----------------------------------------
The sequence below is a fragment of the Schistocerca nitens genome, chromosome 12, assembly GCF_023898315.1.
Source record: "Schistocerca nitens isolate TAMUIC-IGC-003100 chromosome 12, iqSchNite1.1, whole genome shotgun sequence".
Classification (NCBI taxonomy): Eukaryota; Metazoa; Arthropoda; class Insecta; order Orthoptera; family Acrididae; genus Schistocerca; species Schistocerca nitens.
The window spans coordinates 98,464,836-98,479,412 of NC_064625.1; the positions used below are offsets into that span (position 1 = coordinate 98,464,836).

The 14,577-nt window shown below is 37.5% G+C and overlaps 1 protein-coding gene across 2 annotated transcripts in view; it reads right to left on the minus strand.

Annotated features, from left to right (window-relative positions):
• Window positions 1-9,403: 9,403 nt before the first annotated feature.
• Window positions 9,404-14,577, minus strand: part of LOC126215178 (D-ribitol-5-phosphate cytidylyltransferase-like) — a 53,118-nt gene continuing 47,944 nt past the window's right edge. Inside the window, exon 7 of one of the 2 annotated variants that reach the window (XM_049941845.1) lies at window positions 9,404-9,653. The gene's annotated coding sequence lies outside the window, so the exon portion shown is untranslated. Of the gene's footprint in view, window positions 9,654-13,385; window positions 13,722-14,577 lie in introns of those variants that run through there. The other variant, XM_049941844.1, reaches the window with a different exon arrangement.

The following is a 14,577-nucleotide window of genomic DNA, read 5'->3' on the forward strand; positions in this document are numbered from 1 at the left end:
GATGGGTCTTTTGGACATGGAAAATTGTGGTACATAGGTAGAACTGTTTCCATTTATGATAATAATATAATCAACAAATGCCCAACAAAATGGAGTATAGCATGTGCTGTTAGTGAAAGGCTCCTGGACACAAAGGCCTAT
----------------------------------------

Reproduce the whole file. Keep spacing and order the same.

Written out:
The sequence below is a fragment of the Schistocerca nitens genome, chromosome 12, assembly GCF_023898315.1.
Source record: "Schistocerca nitens isolate TAMUIC-IGC-003100 chromosome 12, iqSchNite1.1, whole genome shotgun sequence".
Classification (NCBI taxonomy): Eukaryota; Metazoa; Arthropoda; class Insecta; order Orthoptera; family Acrididae; genus Schistocerca; species Schistocerca nitens.
The window spans coordinates 98,464,836-98,479,412 of NC_064625.1; the positions used below are offsets into that span (position 1 = coordinate 98,464,836).

The 14,577-nt window shown below is 37.5% G+C and overlaps 1 protein-coding gene across 2 annotated transcripts in view; it reads right to left on the minus strand.

Annotated features, from left to right (window-relative positions):
• Window positions 1-9,403: 9,403 nt before the first annotated feature.
• Window positions 9,404-14,577, minus strand: part of LOC126215178 (D-ribitol-5-phosphate cytidylyltransferase-like) — a 53,118-nt gene continuing 47,944 nt past the window's right edge. Inside the window, exon 7 of one of the 2 annotated variants that reach the window (XM_049941845.1) lies at window positions 9,404-9,653. The gene's annotated coding sequence lies outside the window, so the exon portion shown is untranslated. Of the gene's footprint in view, window positions 9,654-13,385; window positions 13,722-14,577 lie in introns of those variants that run through there. The other variant, XM_049941844.1, reaches the window with a different exon arrangement.

The following is a 14,577-nucleotide window of genomic DNA, read 5'->3' on the forward strand; positions in this document are numbered from 1 at the left end:
GATGGGTCTTTTGGACATGGAAAATTGTGGTACATAGGTAGAACTGTTTCCATTTATGATAATAATATAATCAACAAATGCCCAACAAAATGGAGTATAGCATGTGCTGTTAGTGAAAGGCTCCTGGACACAAAGGCCTAT